Minneapolis elders remember: Moving from Jim Crow South to North was "like being in a foreign country"

Betty Ellison-Harpole
Born: Memphis, Tennessee, 1936
Residence: South Minneapolis
Moved North: 1954 to Wisconsin, 1978 to Minnesota
Last job before retirement: taught kindergartners at Nellie Stone Johnson School in Minneapolis
What you miss about the South: The warmth of the climate and the warmth of the people
Advice to someone moving to Minnesota: If you can’t bring ’em with you, create a support system of family and friends. You need a support system to survive in a wholesome way.

Madeline Colbert, a student at South High School, interviewed South Minneapolis elder Betty Ellison-Harpole as part of a ThreeSixty Journalism project interviewing African American elders who made the journey from the Jim Crow South to the North. This is part one of a two-part story. Next week: integrating the lingerie department.

I was born and raised in Memphis, Tennessee, the seventh of eight children. I went to a segregated kindergarten, grade school, and high school. I had all African American teachers. They were very good.

We lived in an African American neighborhood, where the people were very supportive of each other. At home they would tell us, more or less, what we could expect out in the world and how we might be treated. We were prepared for it, in the sense that we knew about racism.

In high school, the books we had came from the White schools. When they got new books, they sent all the old books to us with the school’s name still on them. We could not go to the downtown library. If there wasn’t a book in your school, you could go to a little neighborhood library, which was not really well stocked, and they would call the downtown library, and maybe in two weeks they’d get the book to you.

When I was a kid, African Americans could not try on clothes, shoes included, in the big department stores. My mother forbade us to go in there, but we slipped in a couple of times ’cause they had the water fountains. They had the one that said White, which was a little higher than the one that said Colored. We would go over and turn on the White water and go, “Hmmm, I always wondered what White water tastes like!” and run out. If they caught you, you’d get arrested.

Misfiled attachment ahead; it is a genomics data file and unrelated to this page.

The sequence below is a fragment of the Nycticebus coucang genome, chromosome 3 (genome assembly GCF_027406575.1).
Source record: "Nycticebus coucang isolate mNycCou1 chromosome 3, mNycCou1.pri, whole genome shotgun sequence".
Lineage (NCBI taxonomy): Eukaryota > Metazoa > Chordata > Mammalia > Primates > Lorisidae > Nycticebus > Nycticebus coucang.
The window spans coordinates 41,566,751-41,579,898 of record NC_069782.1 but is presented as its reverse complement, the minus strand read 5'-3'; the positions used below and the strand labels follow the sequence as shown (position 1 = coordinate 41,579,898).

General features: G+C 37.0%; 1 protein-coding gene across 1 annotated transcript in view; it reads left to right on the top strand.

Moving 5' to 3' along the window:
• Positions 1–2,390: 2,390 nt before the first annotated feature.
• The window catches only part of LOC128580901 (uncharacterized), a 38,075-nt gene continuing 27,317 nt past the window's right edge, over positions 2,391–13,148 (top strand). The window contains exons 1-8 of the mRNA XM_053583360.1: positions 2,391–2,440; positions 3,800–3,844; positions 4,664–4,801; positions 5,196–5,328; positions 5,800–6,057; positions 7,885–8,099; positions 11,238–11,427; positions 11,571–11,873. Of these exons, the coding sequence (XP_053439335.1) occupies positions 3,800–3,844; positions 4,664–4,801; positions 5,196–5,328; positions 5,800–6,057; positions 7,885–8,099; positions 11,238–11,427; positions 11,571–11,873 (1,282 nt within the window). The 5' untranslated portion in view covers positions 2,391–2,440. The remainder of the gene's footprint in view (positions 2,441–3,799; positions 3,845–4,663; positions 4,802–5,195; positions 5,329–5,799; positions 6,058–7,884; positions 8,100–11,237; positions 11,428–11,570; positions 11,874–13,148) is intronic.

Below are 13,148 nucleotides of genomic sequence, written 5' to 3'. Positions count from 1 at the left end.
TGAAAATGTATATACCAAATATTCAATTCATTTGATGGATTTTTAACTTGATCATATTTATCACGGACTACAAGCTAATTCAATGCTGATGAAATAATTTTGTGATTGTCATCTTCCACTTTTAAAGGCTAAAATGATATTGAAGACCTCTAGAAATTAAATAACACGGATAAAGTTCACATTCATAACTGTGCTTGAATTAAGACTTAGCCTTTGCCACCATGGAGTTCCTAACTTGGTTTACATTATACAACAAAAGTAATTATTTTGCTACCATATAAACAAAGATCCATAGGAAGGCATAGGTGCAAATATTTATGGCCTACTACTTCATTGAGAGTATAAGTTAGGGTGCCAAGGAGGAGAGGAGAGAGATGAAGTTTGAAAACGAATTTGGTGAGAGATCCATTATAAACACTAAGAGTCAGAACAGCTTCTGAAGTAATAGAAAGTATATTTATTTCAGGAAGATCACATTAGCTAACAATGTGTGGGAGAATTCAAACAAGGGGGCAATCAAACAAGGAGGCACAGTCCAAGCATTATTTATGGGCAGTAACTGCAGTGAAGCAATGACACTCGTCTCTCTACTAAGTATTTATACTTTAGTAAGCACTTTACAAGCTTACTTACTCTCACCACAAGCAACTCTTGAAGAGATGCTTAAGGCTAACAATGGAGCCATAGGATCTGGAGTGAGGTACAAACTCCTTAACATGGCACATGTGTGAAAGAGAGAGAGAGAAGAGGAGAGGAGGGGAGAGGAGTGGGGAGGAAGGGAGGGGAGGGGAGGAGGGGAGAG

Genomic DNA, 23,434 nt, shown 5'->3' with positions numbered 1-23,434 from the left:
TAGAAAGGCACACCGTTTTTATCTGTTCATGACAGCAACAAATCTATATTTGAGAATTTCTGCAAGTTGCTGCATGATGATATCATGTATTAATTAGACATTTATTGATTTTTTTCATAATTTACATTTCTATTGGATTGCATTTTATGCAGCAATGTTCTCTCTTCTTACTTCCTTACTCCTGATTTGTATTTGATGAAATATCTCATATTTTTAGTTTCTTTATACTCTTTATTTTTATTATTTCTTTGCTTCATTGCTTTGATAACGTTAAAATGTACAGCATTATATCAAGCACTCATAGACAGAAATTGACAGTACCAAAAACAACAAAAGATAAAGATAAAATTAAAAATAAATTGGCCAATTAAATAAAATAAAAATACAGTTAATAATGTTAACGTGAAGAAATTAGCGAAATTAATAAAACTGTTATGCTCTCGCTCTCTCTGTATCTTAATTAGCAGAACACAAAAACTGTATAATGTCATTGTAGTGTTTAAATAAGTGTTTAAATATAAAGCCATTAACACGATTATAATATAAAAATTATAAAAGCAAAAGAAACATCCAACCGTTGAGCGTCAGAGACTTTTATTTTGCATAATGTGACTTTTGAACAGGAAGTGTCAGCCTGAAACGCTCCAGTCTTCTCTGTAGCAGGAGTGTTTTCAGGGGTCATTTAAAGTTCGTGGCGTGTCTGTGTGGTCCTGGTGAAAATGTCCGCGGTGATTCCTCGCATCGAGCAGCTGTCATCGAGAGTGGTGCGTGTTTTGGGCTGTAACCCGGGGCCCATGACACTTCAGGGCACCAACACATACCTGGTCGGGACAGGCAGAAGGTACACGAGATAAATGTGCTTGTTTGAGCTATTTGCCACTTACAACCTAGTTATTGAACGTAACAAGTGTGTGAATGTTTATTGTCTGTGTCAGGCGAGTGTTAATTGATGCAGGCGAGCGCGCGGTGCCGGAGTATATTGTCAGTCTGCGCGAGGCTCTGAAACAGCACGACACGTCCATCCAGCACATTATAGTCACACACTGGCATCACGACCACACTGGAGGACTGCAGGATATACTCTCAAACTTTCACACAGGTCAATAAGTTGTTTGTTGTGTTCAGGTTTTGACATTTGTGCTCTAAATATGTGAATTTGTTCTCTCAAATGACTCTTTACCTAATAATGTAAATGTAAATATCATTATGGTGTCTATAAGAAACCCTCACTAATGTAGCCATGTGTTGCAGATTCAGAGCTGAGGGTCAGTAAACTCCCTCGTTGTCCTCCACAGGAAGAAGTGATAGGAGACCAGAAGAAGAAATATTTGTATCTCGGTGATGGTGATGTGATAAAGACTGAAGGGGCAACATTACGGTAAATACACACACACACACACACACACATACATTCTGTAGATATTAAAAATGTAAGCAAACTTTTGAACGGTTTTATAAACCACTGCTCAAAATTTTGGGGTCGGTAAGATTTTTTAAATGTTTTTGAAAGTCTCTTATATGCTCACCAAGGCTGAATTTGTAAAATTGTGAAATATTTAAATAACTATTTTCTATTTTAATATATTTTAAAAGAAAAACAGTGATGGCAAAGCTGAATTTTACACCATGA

Separate and unequal

There was a joke about African Americans having bad feet. But once you bought a shoe, it was yours. You couldn’t exchange it. And you couldn’t try it on in the store.

Many people would try to wear the shoes even if they were too small and hurt their feet.  Some of them even cut the toes out the front so that they would have more room. And of course, they didn’t have the money to keep buying shoes.

The movies downtown, you’d buy the ticket, then you’d step off the sidewalk and go up the fire escape to the second level, to the second balcony. We slipped into there maybe twice. Our mother would have punished us. She said you don’t need to go that bad. I haven’t been to a movie theater 50 times in my life.

After people moved north, they had big cars. You’re buying things to take home to your relatives, so you need a big car. When driving through Indiana, it was well known that KKK were back in the woods. If they saw you driving through with a big car, they would stop you.

There was always a big shotgun in the back of their car. Sometimes they’d drive the — they’d use the “N” word — car off the highway into one of the bayous. If those bayous could talk…

My mother wouldn’t let us go to Mississippi. She said we’re far enough down south as it is. Many of the Klu Klux Klan were sheriffs. They wore sheets on the weekends. I was thirty-some years old before I went to Mississippi. The poor Black people worked down there. If you really want to see something, you go to Mississippi back in those woods.

Moving north to Wisconsin

I couldn’t go to college down there because my people moved to Kenosha, Wisconsin. I would have had to pay an out-of-state fee if I went south. My parents didn’t really think about it. They were just proud of their baby going to college.

I graduated from Booker T. Washington High School in Memphis, Tennessee with 479 African American students. Then I started at the University of Wisconsin.

When I started my freshmen year, that was the cultural shock. I literally spent the first semester staring at Caucasian students because I wanted to see what was different. There were only about 15 African Americans in the college. We had two African American professors.

The counselors didn’t have a clue about how we felt; I didn’t know how I felt. If I hadn’t been comfortable with who I was, I think it could have been traumatic. I happened to come from a situation where we were taught to feel good about ourselves. I would have loved to have more African American students. The first semester it was like being in a foreign country. I had an instructor from Russia who had a heavy accent.

I learned to take notes phonetically; then I’d go to the library and find the word that fit the most to what I had written. I would try to put the lecture together.

By the second semester, the 15 of us [African American students] had become friends. We would go to the union and study with one another.

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Write it down!

I hope to God these ladies write all their stories down! I work to encourage all our elders to write their stories to save them forever. Their histories are so much more interesting and real than those found in dry textbooks, Thank you, Ms. Colbert, for realizing this and taking the time to do these interviews, and thanks to the newspaper for publishing these treasures.